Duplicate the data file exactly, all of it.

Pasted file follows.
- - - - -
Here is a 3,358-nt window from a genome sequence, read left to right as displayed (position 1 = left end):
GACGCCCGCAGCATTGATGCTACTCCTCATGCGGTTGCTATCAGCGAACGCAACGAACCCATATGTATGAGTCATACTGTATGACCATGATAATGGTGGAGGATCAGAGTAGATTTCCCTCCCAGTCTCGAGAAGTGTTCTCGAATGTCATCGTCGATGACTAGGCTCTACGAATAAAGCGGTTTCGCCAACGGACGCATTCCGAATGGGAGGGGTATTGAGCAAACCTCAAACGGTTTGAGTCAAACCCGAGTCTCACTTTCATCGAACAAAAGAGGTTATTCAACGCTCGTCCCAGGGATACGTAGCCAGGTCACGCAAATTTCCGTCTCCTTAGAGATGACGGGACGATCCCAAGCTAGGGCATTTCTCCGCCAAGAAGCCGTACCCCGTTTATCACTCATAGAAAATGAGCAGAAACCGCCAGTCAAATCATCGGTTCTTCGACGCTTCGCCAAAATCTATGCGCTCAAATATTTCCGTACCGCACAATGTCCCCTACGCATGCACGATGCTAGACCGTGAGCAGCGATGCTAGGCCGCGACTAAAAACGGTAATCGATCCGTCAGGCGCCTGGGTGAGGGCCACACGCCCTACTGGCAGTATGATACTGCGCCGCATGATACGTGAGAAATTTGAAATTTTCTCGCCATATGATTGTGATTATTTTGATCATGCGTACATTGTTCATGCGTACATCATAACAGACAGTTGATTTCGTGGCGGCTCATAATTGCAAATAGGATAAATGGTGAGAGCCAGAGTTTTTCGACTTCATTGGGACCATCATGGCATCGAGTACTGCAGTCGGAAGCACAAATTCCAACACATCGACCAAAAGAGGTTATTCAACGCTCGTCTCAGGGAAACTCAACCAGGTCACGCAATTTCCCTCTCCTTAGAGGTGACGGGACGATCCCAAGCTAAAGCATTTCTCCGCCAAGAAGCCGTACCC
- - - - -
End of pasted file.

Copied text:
Here is a 3,358-nt window from a genome sequence, read left to right as displayed (position 1 = left end):
GACGCCCGCAGCATTGATGCTACTCCTCATGCGGTTGCTATCAGCGAACGCAACGAACCCATATGTATGAGTCATACTGTATGACCATGATAATGGTGGAGGATCAGAGTAGATTTCCCTCCCAGTCTCGAGAAGTGTTCTCGAATGTCATCGTCGATGACTAGGCTCTACGAATAAAGCGGTTTCGCCAACGGACGCATTCCGAATGGGAGGGGTATTGAGCAAACCTCAAACGGTTTGAGTCAAACCCGAGTCTCACTTTCATCGAACAAAAGAGGTTATTCAACGCTCGTCCCAGGGATACGTAGCCAGGTCACGCAAATTTCCGTCTCCTTAGAGATGACGGGACGATCCCAAGCTAGGGCATTTCTCCGCCAAGAAGCCGTACCCCGTTTATCACTCATAGAAAATGAGCAGAAACCGCCAGTCAAATCATCGGTTCTTCGACGCTTCGCCAAAATCTATGCGCTCAAATATTTCCGTACCGCACAATGTCCCCTACGCATGCACGATGCTAGACCGTGAGCAGCGATGCTAGGCCGCGACTAAAAACGGTAATCGATCCGTCAGGCGCCTGGGTGAGGGCCACACGCCCTACTGGCAGTATGATACTGCGCCGCATGATACGTGAGAAATTTGAAATTTTCTCGCCATATGATTGTGATTATTTTGATCATGCGTACATTGTTCATGCGTACATCATAACAGACAGTTGATTTCGTGGCGGCTCATAATTGCAAATAGGATAAATGGTGAGAGCCAGAGTTTTTCGACTTCATTGGGACCATCATGGCATCGAGTACTGCAGTCGGAAGCACAAATTCCAACACATCGACCAAAAGAGGTTATTCAACGCTCGTCTCAGGGAAACTCAACCAGGTCACGCAATTTCCCTCTCCTTAGAGGTGACGGGACGATCCCAAGCTAAAGCATTTCTCCGCCAAGAAGCCGTACCC